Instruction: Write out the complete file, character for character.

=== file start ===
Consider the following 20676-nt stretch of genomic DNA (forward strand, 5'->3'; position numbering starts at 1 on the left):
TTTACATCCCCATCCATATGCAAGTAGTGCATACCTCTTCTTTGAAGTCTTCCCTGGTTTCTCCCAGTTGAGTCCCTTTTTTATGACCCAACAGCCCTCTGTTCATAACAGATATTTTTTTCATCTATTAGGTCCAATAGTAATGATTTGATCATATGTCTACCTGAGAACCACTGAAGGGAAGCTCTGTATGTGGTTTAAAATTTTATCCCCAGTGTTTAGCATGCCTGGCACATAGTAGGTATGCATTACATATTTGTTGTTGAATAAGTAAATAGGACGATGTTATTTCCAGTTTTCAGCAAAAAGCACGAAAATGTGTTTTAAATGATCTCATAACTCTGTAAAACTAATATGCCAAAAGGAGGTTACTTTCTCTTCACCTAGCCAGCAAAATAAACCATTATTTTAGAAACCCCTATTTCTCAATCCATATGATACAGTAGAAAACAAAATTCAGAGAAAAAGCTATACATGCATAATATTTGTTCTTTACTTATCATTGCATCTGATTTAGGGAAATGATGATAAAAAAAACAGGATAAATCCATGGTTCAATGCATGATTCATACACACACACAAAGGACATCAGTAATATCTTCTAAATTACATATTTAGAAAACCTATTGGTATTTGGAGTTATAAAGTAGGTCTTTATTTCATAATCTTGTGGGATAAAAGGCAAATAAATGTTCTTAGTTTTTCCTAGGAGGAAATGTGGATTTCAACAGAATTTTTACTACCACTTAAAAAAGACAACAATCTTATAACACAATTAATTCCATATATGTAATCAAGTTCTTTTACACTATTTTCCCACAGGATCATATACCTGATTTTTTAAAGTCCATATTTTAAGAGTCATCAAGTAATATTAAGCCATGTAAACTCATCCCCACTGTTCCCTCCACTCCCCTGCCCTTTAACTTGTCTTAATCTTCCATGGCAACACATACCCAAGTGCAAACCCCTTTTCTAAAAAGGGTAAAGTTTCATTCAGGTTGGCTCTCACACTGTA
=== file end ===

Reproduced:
Consider the following 20676-nt stretch of genomic DNA (forward strand, 5'->3'; position numbering starts at 1 on the left):
TTTACATCCCCATCCATATGCAAGTAGTGCATACCTCTTCTTTGAAGTCTTCCCTGGTTTCTCCCAGTTGAGTCCCTTTTTTATGACCCAACAGCCCTCTGTTCATAACAGATATTTTTTTCATCTATTAGGTCCAATAGTAATGATTTGATCATATGTCTACCTGAGAACCACTGAAGGGAAGCTCTGTATGTGGTTTAAAATTTTATCCCCAGTGTTTAGCATGCCTGGCACATAGTAGGTATGCATTACATATTTGTTGTTGAATAAGTAAATAGGACGATGTTATTTCCAGTTTTCAGCAAAAAGCACGAAAATGTGTTTTAAATGATCTCATAACTCTGTAAAACTAATATGCCAAAAGGAGGTTACTTTCTCTTCACCTAGCCAGCAAAATAAACCATTATTTTAGAAACCCCTATTTCTCAATCCATATGATACAGTAGAAAACAAAATTCAGAGAAAAAGCTATACATGCATAATATTTGTTCTTTACTTATCATTGCATCTGATTTAGGGAAATGATGATAAAAAAAACAGGATAAATCCATGGTTCAATGCATGATTCATACACACACACAAAGGACATCAGTAATATCTTCTAAATTACATATTTAGAAAACCTATTGGTATTTGGAGTTATAAAGTAGGTCTTTATTTCATAATCTTGTGGGATAAAAGGCAAATAAATGTTCTTAGTTTTTCCTAGGAGGAAATGTGGATTTCAACAGAATTTTTACTACCACTTAAAAAAGACAACAATCTTATAACACAATTAATTCCATATATGTAATCAAGTTCTTTTACACTATTTTCCCACAGGATCATATACCTGATTTTTTAAAGTCCATATTTTAAGAGTCATCAAGTAATATTAAGCCATGTAAACTCATCCCCACTGTTCCCTCCACTCCCCTGCCCTTTAACTTGTCTTAATCTTCCATGGCAACACATACCCAAGTGCAAACCCCTTTTCTAAAAAGGGTAAAGTTTCATTCAGGTTGGCTCTCACACTGTA